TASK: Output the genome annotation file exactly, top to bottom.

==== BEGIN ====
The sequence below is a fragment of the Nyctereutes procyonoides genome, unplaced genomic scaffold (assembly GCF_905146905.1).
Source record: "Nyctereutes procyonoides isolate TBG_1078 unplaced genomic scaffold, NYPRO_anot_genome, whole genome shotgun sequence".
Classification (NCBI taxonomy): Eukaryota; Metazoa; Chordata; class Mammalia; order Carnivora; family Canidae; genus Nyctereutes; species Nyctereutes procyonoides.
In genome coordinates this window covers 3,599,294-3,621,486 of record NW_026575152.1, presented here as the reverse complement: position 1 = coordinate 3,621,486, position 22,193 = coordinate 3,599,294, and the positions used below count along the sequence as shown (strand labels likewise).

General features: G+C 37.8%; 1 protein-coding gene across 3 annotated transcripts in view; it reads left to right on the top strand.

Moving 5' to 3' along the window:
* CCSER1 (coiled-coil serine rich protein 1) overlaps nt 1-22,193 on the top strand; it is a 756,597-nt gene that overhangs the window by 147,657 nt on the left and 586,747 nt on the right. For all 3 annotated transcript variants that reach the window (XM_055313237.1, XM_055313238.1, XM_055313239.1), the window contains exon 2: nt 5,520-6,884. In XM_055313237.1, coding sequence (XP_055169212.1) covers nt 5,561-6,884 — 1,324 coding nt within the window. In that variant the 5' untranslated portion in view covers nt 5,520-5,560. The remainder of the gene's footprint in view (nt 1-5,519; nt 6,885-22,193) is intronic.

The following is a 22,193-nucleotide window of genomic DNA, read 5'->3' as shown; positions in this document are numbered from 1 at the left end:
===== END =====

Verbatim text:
The sequence below is a fragment of the Nyctereutes procyonoides genome, unplaced genomic scaffold (assembly GCF_905146905.1).
Source record: "Nyctereutes procyonoides isolate TBG_1078 unplaced genomic scaffold, NYPRO_anot_genome, whole genome shotgun sequence".
Classification (NCBI taxonomy): Eukaryota; Metazoa; Chordata; class Mammalia; order Carnivora; family Canidae; genus Nyctereutes; species Nyctereutes procyonoides.
In genome coordinates this window covers 3,599,294-3,621,486 of record NW_026575152.1, presented here as the reverse complement: position 1 = coordinate 3,621,486, position 22,193 = coordinate 3,599,294, and the positions used below count along the sequence as shown (strand labels likewise).

General features: G+C 37.8%; 1 protein-coding gene across 3 annotated transcripts in view; it reads left to right on the top strand.

Moving 5' to 3' along the window:
* CCSER1 (coiled-coil serine rich protein 1) overlaps nt 1-22,193 on the top strand; it is a 756,597-nt gene that overhangs the window by 147,657 nt on the left and 586,747 nt on the right. For all 3 annotated transcript variants that reach the window (XM_055313237.1, XM_055313238.1, XM_055313239.1), the window contains exon 2: nt 5,520-6,884. In XM_055313237.1, coding sequence (XP_055169212.1) covers nt 5,561-6,884 — 1,324 coding nt within the window. In that variant the 5' untranslated portion in view covers nt 5,520-5,560. The remainder of the gene's footprint in view (nt 1-5,519; nt 6,885-22,193) is intronic.

The following is a 22,193-nucleotide window of genomic DNA, read 5'->3' as shown; positions in this document are numbered from 1 at the left end: